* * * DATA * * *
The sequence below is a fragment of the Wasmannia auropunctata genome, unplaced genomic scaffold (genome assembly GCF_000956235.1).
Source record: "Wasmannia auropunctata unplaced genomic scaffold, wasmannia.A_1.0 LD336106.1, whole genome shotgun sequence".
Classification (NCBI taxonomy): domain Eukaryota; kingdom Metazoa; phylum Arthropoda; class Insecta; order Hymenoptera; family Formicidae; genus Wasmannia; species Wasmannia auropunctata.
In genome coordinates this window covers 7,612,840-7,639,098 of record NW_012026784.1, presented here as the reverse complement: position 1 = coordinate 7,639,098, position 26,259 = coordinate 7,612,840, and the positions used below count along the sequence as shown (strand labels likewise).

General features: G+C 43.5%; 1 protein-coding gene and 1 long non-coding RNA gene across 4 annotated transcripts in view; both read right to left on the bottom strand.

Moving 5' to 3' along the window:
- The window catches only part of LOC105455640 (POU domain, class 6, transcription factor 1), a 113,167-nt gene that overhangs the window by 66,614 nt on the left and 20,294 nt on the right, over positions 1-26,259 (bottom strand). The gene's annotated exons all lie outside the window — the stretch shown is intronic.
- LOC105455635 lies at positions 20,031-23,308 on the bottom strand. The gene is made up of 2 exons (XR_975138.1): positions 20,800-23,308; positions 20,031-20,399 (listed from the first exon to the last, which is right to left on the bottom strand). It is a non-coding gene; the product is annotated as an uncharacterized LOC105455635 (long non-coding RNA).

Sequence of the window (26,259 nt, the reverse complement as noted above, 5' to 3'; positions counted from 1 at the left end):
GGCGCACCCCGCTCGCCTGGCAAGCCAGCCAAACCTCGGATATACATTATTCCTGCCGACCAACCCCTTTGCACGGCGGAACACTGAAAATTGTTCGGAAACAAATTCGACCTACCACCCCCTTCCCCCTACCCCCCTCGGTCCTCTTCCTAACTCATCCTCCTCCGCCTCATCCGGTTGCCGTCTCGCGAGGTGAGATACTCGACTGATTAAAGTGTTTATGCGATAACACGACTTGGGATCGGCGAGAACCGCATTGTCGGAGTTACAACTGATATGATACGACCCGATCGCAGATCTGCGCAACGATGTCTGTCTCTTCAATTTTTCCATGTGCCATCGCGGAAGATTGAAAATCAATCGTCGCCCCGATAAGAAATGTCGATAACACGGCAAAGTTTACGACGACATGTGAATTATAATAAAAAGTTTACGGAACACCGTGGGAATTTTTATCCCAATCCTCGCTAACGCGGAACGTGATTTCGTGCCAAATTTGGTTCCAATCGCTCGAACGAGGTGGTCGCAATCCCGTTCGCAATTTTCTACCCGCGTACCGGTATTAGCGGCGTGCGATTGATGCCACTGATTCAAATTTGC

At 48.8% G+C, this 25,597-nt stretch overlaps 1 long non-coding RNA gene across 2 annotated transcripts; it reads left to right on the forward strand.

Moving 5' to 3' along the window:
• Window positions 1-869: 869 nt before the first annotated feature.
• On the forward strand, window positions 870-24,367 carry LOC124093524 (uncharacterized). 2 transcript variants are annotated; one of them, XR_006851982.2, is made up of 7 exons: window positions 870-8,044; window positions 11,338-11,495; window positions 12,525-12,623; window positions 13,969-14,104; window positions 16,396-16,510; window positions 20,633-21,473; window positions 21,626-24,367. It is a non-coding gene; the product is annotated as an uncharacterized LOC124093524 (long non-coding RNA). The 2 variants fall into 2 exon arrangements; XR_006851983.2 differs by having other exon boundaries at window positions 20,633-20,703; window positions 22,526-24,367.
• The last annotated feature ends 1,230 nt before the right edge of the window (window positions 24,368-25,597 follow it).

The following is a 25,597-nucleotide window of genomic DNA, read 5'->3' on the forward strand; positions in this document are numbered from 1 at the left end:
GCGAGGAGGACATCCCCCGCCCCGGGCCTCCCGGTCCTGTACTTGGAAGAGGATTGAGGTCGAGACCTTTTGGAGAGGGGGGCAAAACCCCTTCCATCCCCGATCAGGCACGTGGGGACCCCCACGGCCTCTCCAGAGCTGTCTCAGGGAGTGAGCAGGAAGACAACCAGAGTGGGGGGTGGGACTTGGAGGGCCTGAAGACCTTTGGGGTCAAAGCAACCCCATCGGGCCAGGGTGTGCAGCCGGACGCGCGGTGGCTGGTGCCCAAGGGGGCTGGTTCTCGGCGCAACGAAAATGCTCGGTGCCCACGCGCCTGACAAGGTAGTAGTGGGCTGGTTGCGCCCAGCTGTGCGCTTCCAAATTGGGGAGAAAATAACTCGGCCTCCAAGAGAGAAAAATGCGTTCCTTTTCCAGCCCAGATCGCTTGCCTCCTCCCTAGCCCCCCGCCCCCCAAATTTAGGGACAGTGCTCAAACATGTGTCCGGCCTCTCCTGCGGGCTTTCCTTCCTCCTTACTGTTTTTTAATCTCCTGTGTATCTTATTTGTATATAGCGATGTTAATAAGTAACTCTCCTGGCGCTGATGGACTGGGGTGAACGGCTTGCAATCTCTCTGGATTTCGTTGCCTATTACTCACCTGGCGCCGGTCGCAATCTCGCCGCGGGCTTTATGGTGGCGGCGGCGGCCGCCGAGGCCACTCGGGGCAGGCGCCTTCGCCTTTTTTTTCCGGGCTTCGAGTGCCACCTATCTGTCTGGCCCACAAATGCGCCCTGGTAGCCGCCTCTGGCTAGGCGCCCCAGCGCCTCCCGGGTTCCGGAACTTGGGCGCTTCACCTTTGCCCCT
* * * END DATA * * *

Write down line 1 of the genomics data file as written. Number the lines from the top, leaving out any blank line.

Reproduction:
The sequence below is a fragment of the Wasmannia auropunctata genome, unplaced genomic scaffold (genome assembly GCF_000956235.1).